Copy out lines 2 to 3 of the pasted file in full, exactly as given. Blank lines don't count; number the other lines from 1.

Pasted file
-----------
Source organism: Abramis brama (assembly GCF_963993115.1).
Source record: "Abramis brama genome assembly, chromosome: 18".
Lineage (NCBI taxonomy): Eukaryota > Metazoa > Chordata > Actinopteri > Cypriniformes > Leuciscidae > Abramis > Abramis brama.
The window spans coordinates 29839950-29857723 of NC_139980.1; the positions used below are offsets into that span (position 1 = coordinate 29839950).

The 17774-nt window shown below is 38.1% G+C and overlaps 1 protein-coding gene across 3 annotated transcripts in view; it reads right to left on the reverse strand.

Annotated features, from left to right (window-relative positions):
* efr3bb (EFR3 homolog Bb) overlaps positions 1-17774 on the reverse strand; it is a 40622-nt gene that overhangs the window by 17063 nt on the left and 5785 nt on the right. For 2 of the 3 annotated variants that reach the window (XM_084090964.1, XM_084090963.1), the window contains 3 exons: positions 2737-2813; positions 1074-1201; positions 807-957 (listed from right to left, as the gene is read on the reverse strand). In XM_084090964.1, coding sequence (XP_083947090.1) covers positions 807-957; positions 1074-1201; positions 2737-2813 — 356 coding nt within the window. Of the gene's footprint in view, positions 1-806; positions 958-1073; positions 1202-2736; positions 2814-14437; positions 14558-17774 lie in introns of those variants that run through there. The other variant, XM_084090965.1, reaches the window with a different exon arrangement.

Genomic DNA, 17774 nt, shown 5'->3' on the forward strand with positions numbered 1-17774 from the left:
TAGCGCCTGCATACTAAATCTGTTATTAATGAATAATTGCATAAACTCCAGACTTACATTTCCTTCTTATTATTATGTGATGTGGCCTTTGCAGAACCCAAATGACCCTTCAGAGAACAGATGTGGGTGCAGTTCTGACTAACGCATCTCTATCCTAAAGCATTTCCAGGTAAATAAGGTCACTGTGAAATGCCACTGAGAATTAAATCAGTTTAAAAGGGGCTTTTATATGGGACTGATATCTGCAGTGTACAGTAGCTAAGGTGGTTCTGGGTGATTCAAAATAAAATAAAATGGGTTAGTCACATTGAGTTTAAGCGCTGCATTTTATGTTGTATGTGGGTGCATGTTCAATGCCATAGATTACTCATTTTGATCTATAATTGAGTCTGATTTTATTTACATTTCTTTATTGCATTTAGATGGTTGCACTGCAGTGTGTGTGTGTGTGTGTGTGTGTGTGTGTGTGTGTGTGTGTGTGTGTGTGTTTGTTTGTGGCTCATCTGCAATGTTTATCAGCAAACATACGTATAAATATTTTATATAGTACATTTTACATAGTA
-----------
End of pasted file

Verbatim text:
Source record: "Abramis brama genome assembly, chromosome: 18".
Lineage (NCBI taxonomy): Eukaryota > Metazoa > Chordata > Actinopteri > Cypriniformes > Leuciscidae > Abramis > Abramis brama.